If you don’t care about colonialism, you don’t care about the climate crisis

Pakistan floods

Floods in Pakistan have killed more than 1000 people, and left more than 33 million Pakistanis affected – that’s 1 in 7 people in the country. A third of Pakistan has been submerged in water. Pakistan’s climate minister Sherry Rahman said: 

We have the largest number of glaciers outside the polar region, and this affects us. Instead of keeping their majesty and preserving them for posterity and nature, we are seeing them melt.

Last year, Malik Amin Aslam, federal minister and special assistant on climate change to Pakistan’s prime minister, said:

Pakistan contributes less than 1% of the global greenhouse gas emissions but yet, every year we keep on climbing up the ladder of climate vulnerability. According to the long-term German Watch index, Pakistan is constantly among [the] top 10 climate vulnerable countries.

The climate crisis cannot be viewed independently of global and political realities. The fact that Pakistan contributes so little to greenhouse gas emissions but faces the brunt of the impact is characteristic of the coloniality of the climate crisis. A report from the International Panel on Climate Change found that colonialism:

has exacerbated the effects of climate change. In particular, historic and ongoing forms of colonialism have helped to increase the vulnerability of specific people and places to the effects of climate change.

Humanitarian disaster

Plenty of people on social media urged greater understanding for this humanitarian disaster. Rapper Lowkey mentioned the sheer number of glaciers in Pakistan:

Read on...

Urban and environmental planner Sana Gondal made clear just how far this disaster will reach:

Cambridge lecturer Ayesha Siddiqi also argued for a deeper understanding:

Next steps

Of course, given that Pakistan is not a global power like the US or UK, coverage of the flooding has been patchy, to say the least. Teacher Ben See made a series of points about how this disaster is framed:

It’s all too easy for media outlets from the global north to make it look like this flooding is just the kind of thing that happens in countries like Pakistan. But the truth is the impact of flooding in Pakistan is made worse because of the colonial climate crisis. The actions of Western countries like the UK, US, and Canada have directly created the deaths and displacement of people in Pakistan.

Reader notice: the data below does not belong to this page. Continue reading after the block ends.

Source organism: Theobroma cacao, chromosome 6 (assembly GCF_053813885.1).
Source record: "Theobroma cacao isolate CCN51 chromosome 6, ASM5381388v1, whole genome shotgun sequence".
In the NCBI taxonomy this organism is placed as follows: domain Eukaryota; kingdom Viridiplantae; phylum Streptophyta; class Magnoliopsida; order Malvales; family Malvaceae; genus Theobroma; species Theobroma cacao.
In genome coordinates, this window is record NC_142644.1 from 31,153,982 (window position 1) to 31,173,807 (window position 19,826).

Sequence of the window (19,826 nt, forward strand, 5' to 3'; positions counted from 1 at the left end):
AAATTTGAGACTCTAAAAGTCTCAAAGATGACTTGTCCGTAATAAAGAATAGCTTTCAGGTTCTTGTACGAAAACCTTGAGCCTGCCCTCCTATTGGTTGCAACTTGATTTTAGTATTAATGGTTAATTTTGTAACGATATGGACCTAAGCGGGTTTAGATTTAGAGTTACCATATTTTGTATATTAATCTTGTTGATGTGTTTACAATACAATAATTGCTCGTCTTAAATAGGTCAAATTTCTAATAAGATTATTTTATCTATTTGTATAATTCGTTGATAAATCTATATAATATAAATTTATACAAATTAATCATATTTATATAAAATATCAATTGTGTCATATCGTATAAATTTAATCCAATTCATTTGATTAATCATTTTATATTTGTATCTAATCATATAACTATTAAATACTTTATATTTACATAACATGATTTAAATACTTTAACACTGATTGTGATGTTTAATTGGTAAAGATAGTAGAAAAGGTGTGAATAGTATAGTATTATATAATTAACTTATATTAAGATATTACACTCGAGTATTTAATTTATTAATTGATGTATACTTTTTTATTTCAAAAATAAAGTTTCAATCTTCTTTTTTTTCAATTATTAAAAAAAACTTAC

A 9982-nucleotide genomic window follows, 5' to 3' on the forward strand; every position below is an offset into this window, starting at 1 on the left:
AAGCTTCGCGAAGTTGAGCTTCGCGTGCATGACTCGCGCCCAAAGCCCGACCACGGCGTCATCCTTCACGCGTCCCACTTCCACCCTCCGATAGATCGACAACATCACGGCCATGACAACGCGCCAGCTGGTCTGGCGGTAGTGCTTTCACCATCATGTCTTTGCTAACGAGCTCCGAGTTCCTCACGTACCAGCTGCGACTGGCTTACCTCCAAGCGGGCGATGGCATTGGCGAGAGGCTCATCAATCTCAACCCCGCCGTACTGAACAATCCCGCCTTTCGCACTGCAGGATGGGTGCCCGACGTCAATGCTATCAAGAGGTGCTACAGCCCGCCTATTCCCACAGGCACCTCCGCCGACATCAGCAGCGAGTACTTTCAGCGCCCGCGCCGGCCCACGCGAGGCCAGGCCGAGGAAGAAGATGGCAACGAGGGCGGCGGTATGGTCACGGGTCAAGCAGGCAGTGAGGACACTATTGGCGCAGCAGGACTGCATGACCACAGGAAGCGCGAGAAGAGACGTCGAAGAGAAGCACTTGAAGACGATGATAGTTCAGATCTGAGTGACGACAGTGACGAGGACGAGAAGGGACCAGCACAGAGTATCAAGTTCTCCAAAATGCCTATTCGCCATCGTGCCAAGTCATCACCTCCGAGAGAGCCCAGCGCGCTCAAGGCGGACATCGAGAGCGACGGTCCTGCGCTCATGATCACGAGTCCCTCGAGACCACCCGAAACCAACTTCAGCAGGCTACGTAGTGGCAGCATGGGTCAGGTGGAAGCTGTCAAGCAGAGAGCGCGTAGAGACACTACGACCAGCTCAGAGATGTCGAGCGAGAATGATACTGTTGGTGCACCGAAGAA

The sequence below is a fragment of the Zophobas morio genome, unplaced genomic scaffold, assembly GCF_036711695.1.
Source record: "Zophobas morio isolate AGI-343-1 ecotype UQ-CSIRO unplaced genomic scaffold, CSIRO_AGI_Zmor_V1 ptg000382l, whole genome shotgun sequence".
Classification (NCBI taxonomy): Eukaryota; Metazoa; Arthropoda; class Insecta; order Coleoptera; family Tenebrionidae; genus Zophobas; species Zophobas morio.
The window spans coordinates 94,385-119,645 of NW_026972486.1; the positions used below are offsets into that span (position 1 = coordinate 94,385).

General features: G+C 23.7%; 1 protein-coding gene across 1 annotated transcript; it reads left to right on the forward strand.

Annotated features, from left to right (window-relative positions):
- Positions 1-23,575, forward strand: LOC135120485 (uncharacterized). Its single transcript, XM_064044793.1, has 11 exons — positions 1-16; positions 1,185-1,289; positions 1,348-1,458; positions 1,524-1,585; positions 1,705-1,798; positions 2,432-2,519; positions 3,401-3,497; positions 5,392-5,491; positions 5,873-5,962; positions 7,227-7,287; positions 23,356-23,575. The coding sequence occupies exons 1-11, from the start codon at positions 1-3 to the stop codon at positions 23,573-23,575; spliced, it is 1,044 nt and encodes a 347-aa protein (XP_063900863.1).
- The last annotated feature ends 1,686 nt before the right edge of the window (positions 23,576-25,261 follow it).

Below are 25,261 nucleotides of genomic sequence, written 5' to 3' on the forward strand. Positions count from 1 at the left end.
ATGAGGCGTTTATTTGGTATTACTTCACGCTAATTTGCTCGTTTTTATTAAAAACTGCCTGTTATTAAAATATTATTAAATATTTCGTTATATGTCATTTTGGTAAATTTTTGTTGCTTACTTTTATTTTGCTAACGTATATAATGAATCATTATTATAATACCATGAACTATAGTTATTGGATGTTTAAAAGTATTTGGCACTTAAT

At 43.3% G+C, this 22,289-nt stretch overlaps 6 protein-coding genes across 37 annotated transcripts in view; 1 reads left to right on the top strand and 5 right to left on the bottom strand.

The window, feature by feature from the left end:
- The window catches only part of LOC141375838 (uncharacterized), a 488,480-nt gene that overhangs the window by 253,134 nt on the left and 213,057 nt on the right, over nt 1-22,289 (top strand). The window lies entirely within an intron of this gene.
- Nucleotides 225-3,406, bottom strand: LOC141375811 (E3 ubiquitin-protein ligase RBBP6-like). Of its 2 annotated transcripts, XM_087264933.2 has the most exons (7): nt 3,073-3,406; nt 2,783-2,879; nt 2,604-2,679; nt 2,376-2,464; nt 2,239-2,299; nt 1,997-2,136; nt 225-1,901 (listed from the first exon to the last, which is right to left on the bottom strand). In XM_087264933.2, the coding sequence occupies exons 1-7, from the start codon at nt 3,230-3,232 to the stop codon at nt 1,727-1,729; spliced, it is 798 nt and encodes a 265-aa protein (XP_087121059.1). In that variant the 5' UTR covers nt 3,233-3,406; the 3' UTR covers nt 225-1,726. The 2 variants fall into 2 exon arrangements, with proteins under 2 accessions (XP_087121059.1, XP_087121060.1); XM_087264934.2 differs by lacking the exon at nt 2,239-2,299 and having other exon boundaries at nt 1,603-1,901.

Likewise, Pakistan’s historically lacklustre infrastructure cannot be explained away without adding in the British empire’s impact. This makes it all the more galling when recovery plans are hindered further. Academic Faiza Shaheen pointed out that the so-called “bailout package” from the International Monetary Fund (IMF) will actually create more debt for Pakistan:

Establishment responses are clearly not good enough. For example, the secretary general of the United Nations (UN), António Guterres, said:

This is exactly the kind of thinking which has led to the climate crisis disproportionately affecting indigenous populations and the global south. If the likes of the UK, US, and Canada were to take any kind of ownership of their disaster capitalism, they would acknowledge that they’ve led Pakistan to its current state. Instead, we’ve got Pakistan in dire need of relief and funds, faced with oncoming debt, and the secretary general of the UN implicitly warning white people that they should care because it might be them one day.

Until everyone can meaningfully reckon with how colonialism impacts the climate crisis, we’re all fucked.

Featured image via screenshot – YouTube/Channel 4 News

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